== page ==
Well, we’ve all been there at least once…
You accept an invitation to join a social gathering and then are filled with dread the day of. For people-pleasers, it’s natural to want to preserve a relationship and in some cases that means putting other’s wants ahead of your own. Birthday parties, lunch dates, and even friendly favours- it’s ok to say “no”!
Below you’ll find simple tips to help you take control and say “no” in almost any situation.
Be mindful about how you want to spend your time
Before you even get an invitation or request you should have a very clear idea about the things that are important to you. This clarity will empower you to choose to say “no” to events that aren’t aligned with your values.
You enjoy peaceful, quiet outings like going to a singing bowl meditation or maybe an art class.
A friend invites you to their birthday party at a bar with loud music and lots of alcohol.
The decision to decline will be an easy one knowing what activities/outings bring you the most joy.
Know your limits
If you find yourself wanting to say “no” because your social calendar is too full, then it’s time to get organized. You’ll need to ask yourself how many social events you can honestly attend each week or month before you start to feel the inevitable burn-out. Once you have a number, stick to it! This will help those of you reading this that suffer from FOMO, and it will clear space in your calendar for equally important downtime.
Buy yourself some time
It’s perfectly acceptable to tell even your closest friends that you need to check your schedule. Real friends will accept that you have a busy life and allow you to get back to them.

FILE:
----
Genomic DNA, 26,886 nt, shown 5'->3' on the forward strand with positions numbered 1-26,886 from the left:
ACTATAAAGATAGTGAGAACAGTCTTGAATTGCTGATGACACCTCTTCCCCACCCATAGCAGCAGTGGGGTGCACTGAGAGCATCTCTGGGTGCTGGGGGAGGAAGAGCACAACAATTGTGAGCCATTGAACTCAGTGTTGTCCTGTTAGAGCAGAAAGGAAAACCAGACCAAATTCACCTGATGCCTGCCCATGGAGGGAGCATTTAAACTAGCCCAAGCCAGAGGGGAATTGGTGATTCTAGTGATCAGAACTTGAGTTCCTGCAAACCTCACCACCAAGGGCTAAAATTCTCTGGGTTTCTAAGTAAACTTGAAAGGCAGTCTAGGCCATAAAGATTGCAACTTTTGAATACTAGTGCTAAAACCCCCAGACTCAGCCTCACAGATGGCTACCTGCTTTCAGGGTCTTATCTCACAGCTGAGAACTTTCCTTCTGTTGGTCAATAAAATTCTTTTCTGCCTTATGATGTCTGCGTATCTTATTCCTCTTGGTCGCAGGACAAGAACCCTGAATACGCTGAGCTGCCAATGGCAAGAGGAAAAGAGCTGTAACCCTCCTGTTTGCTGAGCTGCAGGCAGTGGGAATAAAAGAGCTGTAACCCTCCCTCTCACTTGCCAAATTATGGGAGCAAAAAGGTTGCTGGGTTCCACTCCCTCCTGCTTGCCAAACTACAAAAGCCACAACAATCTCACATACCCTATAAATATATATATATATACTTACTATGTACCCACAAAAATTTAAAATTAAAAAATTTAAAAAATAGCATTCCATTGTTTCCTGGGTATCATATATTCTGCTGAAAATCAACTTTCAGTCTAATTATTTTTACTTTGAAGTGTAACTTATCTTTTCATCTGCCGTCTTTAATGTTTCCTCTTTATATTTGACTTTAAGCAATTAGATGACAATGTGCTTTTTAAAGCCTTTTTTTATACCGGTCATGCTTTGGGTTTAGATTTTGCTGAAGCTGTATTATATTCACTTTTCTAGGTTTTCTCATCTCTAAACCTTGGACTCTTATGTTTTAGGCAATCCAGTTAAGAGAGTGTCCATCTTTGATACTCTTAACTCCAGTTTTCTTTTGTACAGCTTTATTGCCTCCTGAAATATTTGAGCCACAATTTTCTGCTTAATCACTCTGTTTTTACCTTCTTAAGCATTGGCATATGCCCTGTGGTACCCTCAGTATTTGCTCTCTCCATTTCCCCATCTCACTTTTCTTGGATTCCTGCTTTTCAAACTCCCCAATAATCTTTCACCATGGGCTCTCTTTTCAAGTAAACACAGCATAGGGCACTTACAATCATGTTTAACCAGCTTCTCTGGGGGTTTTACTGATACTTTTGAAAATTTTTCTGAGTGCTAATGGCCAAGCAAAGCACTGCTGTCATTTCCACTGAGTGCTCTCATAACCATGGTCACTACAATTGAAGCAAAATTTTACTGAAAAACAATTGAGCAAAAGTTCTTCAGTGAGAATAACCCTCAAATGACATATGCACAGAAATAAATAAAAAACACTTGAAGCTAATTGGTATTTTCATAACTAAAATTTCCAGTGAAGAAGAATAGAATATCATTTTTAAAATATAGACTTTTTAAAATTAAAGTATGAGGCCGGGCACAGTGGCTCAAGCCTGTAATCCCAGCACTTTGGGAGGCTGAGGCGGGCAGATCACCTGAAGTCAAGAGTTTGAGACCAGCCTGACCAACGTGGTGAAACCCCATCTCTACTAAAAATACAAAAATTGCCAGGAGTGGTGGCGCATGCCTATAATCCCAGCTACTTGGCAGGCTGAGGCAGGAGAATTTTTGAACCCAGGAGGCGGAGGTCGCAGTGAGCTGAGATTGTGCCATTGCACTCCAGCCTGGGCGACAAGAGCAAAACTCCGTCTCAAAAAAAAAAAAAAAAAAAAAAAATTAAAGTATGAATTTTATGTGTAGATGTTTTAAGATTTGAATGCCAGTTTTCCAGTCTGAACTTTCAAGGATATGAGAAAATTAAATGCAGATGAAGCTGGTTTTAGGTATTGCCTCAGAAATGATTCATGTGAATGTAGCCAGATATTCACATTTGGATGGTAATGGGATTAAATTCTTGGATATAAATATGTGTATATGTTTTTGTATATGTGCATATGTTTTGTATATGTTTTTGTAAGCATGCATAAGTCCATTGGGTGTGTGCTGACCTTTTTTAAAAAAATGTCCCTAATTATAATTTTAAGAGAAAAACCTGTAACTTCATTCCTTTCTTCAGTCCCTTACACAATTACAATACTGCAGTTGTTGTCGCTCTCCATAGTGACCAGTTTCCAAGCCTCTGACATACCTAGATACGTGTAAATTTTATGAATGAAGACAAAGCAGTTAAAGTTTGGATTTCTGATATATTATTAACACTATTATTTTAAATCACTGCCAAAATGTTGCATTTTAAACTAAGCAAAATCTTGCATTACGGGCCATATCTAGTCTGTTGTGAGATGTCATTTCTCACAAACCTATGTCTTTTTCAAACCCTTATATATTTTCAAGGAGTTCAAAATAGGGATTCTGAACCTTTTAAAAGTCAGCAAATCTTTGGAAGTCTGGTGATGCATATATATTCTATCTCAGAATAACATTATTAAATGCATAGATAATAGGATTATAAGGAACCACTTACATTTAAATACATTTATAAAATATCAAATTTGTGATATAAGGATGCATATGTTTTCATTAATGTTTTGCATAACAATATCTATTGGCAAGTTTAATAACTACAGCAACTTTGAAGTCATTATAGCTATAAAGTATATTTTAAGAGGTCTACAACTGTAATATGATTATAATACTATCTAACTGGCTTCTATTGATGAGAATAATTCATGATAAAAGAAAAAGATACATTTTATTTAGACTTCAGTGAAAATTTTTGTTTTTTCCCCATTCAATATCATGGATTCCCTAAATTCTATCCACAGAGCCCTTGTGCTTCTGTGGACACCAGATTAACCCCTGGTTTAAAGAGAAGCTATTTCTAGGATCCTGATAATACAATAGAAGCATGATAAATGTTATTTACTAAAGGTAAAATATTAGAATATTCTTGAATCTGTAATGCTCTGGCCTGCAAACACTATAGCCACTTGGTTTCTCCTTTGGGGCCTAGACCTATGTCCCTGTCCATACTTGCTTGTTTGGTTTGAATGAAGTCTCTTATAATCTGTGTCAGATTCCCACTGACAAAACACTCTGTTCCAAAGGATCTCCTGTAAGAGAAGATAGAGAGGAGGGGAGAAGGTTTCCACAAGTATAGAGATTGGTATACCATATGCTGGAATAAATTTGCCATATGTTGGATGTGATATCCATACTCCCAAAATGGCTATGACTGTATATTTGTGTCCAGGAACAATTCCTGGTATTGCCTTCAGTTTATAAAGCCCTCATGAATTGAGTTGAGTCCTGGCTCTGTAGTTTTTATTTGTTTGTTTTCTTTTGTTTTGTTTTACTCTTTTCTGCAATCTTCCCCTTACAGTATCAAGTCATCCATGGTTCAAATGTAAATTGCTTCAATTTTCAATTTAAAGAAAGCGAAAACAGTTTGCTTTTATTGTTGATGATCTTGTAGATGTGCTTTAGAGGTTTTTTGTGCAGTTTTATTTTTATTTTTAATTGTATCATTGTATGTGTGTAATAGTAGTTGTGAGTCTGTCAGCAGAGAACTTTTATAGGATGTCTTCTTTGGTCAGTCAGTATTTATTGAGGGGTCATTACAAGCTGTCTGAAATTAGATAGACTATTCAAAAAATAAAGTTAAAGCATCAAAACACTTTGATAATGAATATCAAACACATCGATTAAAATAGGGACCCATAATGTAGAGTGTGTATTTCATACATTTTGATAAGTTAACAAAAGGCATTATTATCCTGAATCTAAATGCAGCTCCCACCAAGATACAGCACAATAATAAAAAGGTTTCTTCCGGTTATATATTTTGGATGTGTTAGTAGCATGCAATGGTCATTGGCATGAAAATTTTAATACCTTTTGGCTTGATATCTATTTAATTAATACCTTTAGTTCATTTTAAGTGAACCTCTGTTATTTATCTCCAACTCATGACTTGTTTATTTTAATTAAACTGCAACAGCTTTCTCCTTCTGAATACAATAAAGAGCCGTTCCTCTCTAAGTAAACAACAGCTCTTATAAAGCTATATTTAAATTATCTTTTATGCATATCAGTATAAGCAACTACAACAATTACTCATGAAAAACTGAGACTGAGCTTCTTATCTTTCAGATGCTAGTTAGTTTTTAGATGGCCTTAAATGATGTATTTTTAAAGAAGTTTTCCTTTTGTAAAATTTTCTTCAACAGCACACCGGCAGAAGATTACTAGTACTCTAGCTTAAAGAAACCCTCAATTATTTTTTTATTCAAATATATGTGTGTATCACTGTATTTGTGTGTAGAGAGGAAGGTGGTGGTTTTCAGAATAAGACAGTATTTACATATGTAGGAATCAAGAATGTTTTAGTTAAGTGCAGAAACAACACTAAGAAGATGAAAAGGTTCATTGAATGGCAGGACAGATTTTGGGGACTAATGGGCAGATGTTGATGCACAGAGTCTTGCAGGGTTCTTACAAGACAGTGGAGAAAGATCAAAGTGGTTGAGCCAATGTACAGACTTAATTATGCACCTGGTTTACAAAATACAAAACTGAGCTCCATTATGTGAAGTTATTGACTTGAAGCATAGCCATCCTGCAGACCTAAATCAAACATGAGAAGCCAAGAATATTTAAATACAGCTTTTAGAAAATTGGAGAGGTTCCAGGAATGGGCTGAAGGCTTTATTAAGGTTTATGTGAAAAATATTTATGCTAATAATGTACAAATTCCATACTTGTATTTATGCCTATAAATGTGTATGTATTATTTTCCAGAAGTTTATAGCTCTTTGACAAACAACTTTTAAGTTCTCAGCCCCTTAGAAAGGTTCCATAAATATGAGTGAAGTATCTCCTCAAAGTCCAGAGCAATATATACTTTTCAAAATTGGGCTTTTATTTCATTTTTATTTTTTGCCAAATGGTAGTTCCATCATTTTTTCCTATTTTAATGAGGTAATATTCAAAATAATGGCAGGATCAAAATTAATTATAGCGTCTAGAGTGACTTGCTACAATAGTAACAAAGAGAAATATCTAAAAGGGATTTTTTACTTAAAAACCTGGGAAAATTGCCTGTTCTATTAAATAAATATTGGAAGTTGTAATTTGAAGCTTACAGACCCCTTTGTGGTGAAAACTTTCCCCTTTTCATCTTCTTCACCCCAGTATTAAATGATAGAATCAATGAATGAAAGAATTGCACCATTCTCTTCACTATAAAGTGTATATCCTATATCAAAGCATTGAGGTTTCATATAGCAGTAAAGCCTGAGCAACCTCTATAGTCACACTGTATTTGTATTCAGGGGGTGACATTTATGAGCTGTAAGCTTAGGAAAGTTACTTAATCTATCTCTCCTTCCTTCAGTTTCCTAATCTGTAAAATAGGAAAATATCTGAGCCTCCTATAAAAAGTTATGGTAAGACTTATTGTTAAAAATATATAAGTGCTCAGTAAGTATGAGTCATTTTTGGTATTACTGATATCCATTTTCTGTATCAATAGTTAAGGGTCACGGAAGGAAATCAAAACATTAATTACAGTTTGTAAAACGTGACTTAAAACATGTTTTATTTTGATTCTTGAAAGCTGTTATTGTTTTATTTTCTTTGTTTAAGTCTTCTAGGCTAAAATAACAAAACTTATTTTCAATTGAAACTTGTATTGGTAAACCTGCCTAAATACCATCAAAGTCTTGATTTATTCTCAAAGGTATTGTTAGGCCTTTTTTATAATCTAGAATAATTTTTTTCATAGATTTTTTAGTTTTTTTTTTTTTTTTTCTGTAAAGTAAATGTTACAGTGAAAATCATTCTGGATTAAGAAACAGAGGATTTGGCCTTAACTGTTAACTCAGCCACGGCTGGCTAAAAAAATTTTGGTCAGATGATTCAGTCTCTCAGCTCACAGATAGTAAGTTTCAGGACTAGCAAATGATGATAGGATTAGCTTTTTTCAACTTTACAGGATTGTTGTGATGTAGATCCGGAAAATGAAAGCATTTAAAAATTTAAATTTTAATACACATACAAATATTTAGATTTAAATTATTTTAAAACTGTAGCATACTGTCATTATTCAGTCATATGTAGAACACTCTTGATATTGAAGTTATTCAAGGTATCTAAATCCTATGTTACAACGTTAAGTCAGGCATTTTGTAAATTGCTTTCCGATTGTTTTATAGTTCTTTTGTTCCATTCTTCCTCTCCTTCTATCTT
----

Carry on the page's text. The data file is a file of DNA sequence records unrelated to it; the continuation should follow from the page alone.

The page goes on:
Don’t feel obligated to explain. This need to find a reason to say “no” can turn into a very slippery slope. Making up fake excuses or blaming your absence on lack of time is not something you should get in the habit of doing. Be honest and simply say, “Thanks for the invite, but I have to decline.”
A friend asks you to meet them for coffee.
You don’t want to meet them for coffee so you respond to their invite with- “This week is crazy busy, I’m sorry.”
The friend then says, “How about next week?”
Now you’re stuck. Just say “no” (politely) to avoid this prolonged back and forth. Be honest with yourself, and your friends.
Cushion your “no” with a compliment
Lead with kindness, always. This is a simple golden rule that can get you out of uncomfortable situations.
Your colleague invites you to join them in a peaceful protest for something that they feel very strongly about.
You don’t want to offend them by brushing it off as if the cause is not important, but you also don’t want to be involved.
Try saying something like “You’re always so good at standing up for the things that you believe in. The world needs more people like you!”
Follow this statement with a polite “I’m sorry I can’t join you this time.”
Your colleague will likely value your honesty and appreciate the compliment. Win-win!
Suggest an alternative
Sometimes it’s not the actual event that you want to say “no” to. How many times have you been invited somewhere that is on the other side of town and thinking about the trek alone is exhausting? Maybe you have a friend that always hosts gatherings at their house and you’re tired of being the one who has to travel. Take this opportunity to speak up for yourself. Offer to host at your house instead or suggest that you meet at a spot that’s halfway between you both. You can say “no” to the setting without saying “no” to spending time together.
While you may find yourself stuck saying “yes” to some unavoidable things, we hope that these simple tips help give you the courage to say “no” when you can. Your time is too valuable to waste. Spend it wisely!
Written exclusively for WELL, Magazine Asia by Emily Kelleher